08.23.12

Senators to Justice Department: Revise Hate Crime Laws to Protect Sikhs

(THURSDAY, Aug. 23) -- Senator Patrick Leahy (D-Vt.), together with Senators Dianne Feinstein (D-Calif.), Richard J. Durbin (D-Ill.), Charles E. Schumer (D-N.Y.), Sheldon Whitehouse (D-R.I.), Al Franken (D-Minn.), Chris Coons (D-Del.), Richard Blumenthal (D-Conn.), Jeff Bingaman (D-N.M.), John F. Kerry (D-Mass.), Barbara Boxer (D-Calif.), Maria Cantwell (D-Wash.), Frank R. Lautenberg (D-N.J.), Robert Menendez (D-N.J.), Sherrod Brown (D-Ohio), Tom Udall (D-N.M.), Kirsten E. Gillibrand (D-N.Y.), Scott P. Brown (R-Mass.) and Mark Kirk (R-Ill.), Thursday sent a bipartisan letter to United States Attorney General Eric Holder calling for the Justice Department to allow for the collection and tracking of hate crimes committed against Sikh-Americans.

The letter comes following the August 5th tragedy in which white supremacist Wade Michael Page killed six and wounded four other members of the Sikh Temple of Wisconsin in Oak Creek, Wisc.

“This tragic shooting is the latest hate crime committed against Sikhs in the United States,” the senators wrote.  “Because many Sikhs wear turbans and do not cut their facial hair, they are often viewed as foreign and are easy to target for harassment and crime.  Thus, Sikhs are particularly susceptible to violence committed because of their Sikh identity, even if the perpetrator does not understand that the victim is a Sikh.”

Leahy, who chairs the Senate Judiciary Committee, has long championed the federal hate crime laws that document hate crime incidents.

According to the Sikh Coalition, approximately 500,000 Sikhs live in the U.S.  The Justice Department, through the FBI, tracks crimes committed against Jews, Catholics, Protestants, Muslims, atheists, as well as those with “other religion” or “multiple religions,” but does not currently track crimes against Sikhs.

“It is important to collect data on hate crimes committed against Sikhs because this data can identify trends and help federal, state, and local law enforcement agencies properly allocate resources.  Until we have a more comprehensive understanding of the number and type of hate crimes committed against Sikhs, our law enforcement agencies will not be able to allocate the appropriate level of personnel and other resources to prevent and respond to these crimes.”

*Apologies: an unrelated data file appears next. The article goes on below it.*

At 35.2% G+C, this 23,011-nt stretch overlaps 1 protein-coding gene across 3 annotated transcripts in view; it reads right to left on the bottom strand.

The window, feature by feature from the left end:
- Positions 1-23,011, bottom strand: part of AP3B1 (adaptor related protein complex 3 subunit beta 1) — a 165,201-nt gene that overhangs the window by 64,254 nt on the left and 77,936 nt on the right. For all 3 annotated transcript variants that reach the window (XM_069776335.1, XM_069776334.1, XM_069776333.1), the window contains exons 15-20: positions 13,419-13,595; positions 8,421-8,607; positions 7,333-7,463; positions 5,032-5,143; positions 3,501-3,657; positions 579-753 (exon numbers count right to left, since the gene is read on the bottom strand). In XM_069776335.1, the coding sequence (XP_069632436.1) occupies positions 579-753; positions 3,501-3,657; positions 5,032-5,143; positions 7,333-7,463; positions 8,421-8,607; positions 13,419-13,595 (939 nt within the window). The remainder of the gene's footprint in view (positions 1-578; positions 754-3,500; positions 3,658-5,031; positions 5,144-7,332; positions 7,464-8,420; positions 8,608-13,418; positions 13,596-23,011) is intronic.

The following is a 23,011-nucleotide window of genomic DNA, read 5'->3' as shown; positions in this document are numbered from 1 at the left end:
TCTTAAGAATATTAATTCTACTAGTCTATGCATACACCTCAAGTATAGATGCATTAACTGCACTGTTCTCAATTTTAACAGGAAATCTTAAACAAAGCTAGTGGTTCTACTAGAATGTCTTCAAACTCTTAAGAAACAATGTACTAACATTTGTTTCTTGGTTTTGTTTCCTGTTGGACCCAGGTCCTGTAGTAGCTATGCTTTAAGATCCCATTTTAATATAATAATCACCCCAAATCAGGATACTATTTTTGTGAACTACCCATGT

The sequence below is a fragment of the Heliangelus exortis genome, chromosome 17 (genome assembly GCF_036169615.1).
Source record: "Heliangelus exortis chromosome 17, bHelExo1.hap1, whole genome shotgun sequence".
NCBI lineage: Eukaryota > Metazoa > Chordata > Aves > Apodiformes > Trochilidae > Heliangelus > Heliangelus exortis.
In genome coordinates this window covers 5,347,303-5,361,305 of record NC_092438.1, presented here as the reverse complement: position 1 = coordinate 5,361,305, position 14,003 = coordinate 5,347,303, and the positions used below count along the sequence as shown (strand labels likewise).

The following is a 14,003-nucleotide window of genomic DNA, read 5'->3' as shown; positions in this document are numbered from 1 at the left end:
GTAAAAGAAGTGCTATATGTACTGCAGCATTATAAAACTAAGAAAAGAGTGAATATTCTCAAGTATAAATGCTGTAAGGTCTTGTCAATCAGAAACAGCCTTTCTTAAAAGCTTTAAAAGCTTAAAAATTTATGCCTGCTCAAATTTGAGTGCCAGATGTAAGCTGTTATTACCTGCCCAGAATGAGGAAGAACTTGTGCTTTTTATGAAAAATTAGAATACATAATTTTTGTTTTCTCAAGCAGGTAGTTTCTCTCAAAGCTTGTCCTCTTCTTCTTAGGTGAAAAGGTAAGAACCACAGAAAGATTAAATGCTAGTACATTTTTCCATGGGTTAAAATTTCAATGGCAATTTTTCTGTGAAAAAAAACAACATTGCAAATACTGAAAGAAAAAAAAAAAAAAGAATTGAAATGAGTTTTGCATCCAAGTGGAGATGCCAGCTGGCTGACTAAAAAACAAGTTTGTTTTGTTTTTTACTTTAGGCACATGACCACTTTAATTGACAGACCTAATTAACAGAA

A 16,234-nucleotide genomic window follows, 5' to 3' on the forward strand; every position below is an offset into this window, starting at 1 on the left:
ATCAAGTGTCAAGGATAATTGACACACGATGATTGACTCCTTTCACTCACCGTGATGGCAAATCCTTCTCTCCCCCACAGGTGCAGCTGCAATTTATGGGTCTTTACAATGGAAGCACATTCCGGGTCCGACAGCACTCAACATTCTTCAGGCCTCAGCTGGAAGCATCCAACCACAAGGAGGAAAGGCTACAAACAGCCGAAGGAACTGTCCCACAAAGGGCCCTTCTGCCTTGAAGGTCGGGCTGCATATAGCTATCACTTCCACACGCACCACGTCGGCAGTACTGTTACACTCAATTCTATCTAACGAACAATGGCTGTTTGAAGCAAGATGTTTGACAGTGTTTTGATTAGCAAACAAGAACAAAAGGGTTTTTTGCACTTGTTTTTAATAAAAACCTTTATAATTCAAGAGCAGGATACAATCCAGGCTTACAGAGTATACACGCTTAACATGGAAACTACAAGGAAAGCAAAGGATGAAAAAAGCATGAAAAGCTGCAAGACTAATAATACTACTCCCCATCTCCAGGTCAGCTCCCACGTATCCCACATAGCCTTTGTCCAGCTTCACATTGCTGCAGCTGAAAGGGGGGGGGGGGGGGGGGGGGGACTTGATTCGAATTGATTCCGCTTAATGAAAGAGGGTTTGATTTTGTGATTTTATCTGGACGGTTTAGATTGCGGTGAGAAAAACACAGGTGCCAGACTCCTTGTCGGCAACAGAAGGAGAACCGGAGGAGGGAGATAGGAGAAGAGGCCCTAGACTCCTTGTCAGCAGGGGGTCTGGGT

Full text of the letter follows:

August 23, 2012

Dear Mr. Attorney General:

We write to respectfully request that you revise the Hate Crime Incident Report form (1-699) to allow for the collection and tracking of hate crimes committed against Sikh-Americans.

            As you are well aware, on August 5th, Wade Michael Page killed six and wounded four other members of the Sikh Temple of Wisconsin in Oak Creek, Wisconsin.  From all indications, Page targeted members of the Sikh Temple because of their religion.

This tragic shooting is the latest hate crime committed against Sikhs in the United States.  Over the past two years, two Sikhs in California were murdered, a Sikh temple in Michigan was desecrated, a Sikh transit worker in New York City was assaulted, and a Sikh taxi driver in California was severely beaten.  According to a recent survey of 1,370 Sikhs living in the California Bay Area, 10% reported being the victim of a hate crime.  Sixty-eight percent of those crimes were in the form of physical attacks.